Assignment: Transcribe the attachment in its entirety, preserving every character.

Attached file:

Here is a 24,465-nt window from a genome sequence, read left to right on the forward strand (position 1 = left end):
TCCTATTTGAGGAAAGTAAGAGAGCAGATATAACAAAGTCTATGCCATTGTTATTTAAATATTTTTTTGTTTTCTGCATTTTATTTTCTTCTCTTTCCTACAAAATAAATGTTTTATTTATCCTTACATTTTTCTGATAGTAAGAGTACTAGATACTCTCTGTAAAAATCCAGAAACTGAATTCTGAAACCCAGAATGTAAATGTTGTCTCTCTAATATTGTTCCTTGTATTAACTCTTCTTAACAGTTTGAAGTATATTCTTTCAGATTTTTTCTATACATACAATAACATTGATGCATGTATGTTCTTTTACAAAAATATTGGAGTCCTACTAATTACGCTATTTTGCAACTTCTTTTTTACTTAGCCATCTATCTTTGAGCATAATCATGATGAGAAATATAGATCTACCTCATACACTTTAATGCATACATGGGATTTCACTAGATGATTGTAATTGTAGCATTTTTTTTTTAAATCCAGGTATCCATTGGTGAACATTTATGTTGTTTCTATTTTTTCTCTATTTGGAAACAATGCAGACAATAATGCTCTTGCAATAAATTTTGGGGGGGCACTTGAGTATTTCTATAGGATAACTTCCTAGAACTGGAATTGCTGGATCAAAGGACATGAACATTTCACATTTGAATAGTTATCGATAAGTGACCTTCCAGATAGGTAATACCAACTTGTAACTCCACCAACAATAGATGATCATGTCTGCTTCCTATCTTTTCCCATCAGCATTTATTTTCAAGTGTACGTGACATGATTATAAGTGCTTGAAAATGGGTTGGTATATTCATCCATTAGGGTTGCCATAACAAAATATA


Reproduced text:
Here is a 24,465-nt window from a genome sequence, read left to right on the forward strand (position 1 = left end):
TCCTATTTGAGGAAAGTAAGAGAGCAGATATAACAAAGTCTATGCCATTGTTATTTAAATATTTTTTTGTTTTCTGCATTTTATTTTCTTCTCTTTCCTACAAAATAAATGTTTTATTTATCCTTACATTTTTCTGATAGTAAGAGTACTAGATACTCTCTGTAAAAATCCAGAAACTGAATTCTGAAACCCAGAATGTAAATGTTGTCTCTCTAATATTGTTCCTTGTATTAACTCTTCTTAACAGTTTGAAGTATATTCTTTCAGATTTTTTCTATACATACAATAACATTGATGCATGTATGTTCTTTTACAAAAATATTGGAGTCCTACTAATTACGCTATTTTGCAACTTCTTTTTTACTTAGCCATCTATCTTTGAGCATAATCATGATGAGAAATATAGATCTACCTCATACACTTTAATGCATACATGGGATTTCACTAGATGATTGTAATTGTAGCATTTTTTTTTTAAATCCAGGTATCCATTGGTGAACATTTATGTTGTTTCTATTTTTTCTCTATTTGGAAACAATGCAGACAATAATGCTCTTGCAATAAATTTTGGGGGGGCACTTGAGTATTTCTATAGGATAACTTCCTAGAACTGGAATTGCTGGATCAAAGGACATGAACATTTCACATTTGAATAGTTATCGATAAGTGACCTTCCAGATAGGTAATACCAACTTGTAACTCCACCAACAATAGATGATCATGTCTGCTTCCTATCTTTTCCCATCAGCATTTATTTTCAAGTGTACGTGACATGATTATAAGTGCTTGAAAATGGGTTGGTATATTCATCCATTAGGGTTGCCATAACAAAATATA